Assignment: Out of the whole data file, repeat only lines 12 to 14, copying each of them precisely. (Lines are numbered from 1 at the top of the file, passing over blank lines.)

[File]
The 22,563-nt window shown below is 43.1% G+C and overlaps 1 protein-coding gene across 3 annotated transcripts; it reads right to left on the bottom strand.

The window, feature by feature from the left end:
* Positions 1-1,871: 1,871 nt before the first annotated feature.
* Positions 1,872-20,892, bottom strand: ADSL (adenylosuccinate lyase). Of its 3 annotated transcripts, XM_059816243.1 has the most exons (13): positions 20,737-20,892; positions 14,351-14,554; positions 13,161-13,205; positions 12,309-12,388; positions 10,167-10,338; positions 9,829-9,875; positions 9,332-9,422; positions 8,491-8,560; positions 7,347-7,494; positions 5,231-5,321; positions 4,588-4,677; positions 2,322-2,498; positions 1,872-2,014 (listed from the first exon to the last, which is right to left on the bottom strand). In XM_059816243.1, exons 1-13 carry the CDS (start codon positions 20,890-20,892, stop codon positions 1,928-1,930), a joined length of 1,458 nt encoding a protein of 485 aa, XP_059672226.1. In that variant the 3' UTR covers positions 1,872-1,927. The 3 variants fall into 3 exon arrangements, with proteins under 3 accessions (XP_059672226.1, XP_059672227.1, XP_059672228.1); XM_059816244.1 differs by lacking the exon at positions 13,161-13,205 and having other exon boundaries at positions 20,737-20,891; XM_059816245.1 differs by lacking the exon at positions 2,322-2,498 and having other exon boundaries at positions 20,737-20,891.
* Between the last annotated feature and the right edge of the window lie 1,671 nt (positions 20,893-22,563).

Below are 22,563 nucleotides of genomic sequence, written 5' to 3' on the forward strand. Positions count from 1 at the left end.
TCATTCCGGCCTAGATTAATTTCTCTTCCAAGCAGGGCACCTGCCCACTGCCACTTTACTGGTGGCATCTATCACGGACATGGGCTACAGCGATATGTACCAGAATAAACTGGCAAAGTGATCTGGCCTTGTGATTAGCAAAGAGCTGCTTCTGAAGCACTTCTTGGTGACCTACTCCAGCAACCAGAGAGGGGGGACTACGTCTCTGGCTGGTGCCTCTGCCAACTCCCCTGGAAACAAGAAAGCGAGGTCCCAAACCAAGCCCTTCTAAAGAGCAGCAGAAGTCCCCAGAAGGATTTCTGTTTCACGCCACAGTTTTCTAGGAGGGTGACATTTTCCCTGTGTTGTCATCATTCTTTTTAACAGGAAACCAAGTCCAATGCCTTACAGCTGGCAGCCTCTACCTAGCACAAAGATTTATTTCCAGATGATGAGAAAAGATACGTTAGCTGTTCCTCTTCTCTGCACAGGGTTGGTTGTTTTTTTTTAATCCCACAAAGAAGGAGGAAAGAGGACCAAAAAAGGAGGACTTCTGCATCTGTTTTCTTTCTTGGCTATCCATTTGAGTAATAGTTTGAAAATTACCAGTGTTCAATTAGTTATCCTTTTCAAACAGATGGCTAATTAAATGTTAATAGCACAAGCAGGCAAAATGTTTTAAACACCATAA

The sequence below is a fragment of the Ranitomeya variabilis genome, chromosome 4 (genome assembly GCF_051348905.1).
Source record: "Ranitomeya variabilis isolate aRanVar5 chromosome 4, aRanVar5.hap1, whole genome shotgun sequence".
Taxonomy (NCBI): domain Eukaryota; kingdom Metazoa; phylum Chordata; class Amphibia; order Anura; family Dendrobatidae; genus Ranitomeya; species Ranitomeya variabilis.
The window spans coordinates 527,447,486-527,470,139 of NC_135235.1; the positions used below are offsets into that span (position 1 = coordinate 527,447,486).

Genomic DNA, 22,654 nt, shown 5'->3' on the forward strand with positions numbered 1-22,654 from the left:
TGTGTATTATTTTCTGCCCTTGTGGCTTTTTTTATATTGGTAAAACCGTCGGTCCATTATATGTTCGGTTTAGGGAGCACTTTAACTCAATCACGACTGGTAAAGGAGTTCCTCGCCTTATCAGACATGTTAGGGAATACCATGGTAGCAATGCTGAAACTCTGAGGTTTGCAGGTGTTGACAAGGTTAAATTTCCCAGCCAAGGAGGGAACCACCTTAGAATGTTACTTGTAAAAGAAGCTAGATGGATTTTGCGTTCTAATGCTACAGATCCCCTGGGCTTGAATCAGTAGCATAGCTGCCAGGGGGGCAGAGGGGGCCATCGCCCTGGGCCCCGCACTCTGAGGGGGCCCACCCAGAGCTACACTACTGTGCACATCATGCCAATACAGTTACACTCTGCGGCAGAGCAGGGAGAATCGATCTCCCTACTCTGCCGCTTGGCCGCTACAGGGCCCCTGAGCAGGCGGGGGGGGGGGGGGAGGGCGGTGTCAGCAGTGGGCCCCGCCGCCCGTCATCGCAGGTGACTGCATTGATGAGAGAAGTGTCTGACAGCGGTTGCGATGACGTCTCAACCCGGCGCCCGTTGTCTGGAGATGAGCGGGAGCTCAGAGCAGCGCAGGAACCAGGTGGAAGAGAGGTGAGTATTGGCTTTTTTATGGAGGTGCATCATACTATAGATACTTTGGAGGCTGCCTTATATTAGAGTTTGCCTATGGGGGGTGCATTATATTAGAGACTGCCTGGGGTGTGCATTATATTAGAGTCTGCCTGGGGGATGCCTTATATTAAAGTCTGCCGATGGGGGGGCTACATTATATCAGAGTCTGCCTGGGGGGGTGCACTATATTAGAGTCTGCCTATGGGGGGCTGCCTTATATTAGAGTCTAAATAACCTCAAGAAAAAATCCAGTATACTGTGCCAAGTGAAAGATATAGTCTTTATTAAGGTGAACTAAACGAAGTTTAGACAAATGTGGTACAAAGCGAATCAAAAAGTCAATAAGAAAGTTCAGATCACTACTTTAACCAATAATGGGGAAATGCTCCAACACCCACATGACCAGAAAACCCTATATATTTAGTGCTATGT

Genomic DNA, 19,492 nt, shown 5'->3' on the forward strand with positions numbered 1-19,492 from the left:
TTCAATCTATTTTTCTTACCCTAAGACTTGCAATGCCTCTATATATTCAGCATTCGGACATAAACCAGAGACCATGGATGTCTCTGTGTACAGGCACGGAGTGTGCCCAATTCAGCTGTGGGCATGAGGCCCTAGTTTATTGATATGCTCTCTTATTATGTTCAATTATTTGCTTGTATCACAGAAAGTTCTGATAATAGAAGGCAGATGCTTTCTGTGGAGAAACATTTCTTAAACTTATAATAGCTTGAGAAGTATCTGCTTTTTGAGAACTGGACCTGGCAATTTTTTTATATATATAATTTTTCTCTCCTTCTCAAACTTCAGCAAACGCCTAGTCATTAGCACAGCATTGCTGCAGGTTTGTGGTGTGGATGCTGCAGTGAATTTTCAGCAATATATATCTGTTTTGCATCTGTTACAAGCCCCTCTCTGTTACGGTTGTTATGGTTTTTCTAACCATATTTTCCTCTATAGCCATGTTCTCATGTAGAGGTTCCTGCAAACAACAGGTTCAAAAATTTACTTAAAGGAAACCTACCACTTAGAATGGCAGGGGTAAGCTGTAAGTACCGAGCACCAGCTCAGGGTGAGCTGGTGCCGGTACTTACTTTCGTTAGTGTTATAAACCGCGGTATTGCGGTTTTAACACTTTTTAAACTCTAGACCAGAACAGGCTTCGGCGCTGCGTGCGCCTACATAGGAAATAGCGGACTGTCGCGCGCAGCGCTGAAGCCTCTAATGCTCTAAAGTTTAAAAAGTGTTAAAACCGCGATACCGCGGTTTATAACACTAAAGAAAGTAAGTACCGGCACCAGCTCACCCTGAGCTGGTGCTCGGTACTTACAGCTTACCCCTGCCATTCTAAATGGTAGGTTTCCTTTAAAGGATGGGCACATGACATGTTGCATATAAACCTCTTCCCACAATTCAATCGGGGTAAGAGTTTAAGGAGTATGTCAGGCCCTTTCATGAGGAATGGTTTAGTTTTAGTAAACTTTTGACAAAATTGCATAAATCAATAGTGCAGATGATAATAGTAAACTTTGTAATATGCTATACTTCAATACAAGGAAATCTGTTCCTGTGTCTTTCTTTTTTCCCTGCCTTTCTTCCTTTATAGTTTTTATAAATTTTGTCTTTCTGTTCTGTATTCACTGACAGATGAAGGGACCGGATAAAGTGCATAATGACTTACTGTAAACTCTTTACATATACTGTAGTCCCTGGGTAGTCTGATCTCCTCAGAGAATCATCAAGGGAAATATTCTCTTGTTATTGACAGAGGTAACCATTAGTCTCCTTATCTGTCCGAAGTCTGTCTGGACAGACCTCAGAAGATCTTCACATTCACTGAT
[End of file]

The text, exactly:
Genomic DNA, 22,654 nt, shown 5'->3' on the forward strand with positions numbered 1-22,654 from the left:
TGTGTATTATTTTCTGCCCTTGTGGCTTTTTTTATATTGGTAAAACCGTCGGTCCATTATATGTTCGGTTTAGGGAGCACTTTAACTCAATCACGACTGGTAAAGGAGTTCCTCGCCTTATCAGACATGTTAGGGAATACCATGGTAGCAATGCTGAAACTCTGAGGTTTGCAGGTGTTGACAAGGTTAAATTTCCCAGCCAAGGAGGGAACCACCTTAGAATGTTACTTGTAAAAGAAGCTAGATGGATTTTGCGTTCTAATGCTACAGATCCCCTGGGCTTGAATCAGTAGCATAGCTGCCAGGGGGGCAGAGGGGGCCATCGCCCTGGGCCCCGCACTCTGAGGGGGCCCACCCAGAGCTACACTACTGTGCACATCATGCCAATACAGTTACACTCTGCGGCAGAGCAGGGAGAATCGATCTCCCTACTCTGCCGCTTGGCCGCTACAGGGCCCCTGAGCAGGCGGGGGGGGGGGGGGAGGGCGGTGTCAGCAGTGGGCCCCGCCGCCCGTCATCGCAGGTGACTGCATTGATGAGAGAAGTGTCTGACAGCGGTTGCGATGACGTCTCAACCCGGCGCCCGTTGTCTGGAGATGAGCGGGAGCTCAGAGCAGCGCAGGAACCAGGTGGAAGAGAGGTGAGTATTGGCTTTTTTATGGAGGTGCATCATACTATAGATACTTTGGAGGCTGCCTTATATTAGAGTTTGCCTATGGGGGGTGCATTATATTAGAGACTGCCTGGGGTGTGCATTATATTAGAGTCTGCCTGGGGGATGCCTTATATTAAAGTCTGCCGATGGGGGGGCTACATTATATCAGAGTCTGCCTGGGGGGGTGCACTATATTAGAGTCTGCCTATGGGGGGCTGCCTTATATTAGAGTCTAAATAACCTCAAGAAAAAATCCAGTATACTGTGCCAAGTGAAAGATATAGTCTTTATTAAGGTGAACTAAACGAAGTTTAGACAAATGTGGTACAAAGCGAATCAAAAAGTCAATAAGAAAGTTCAGATCACTACTTTAACCAATAATGGGGAAATGCTCCAACACCCACATGACCAGAAAACCCTATATATTTAGTGCTATGT

Genomic DNA, 19,492 nt, shown 5'->3' on the forward strand with positions numbered 1-19,492 from the left: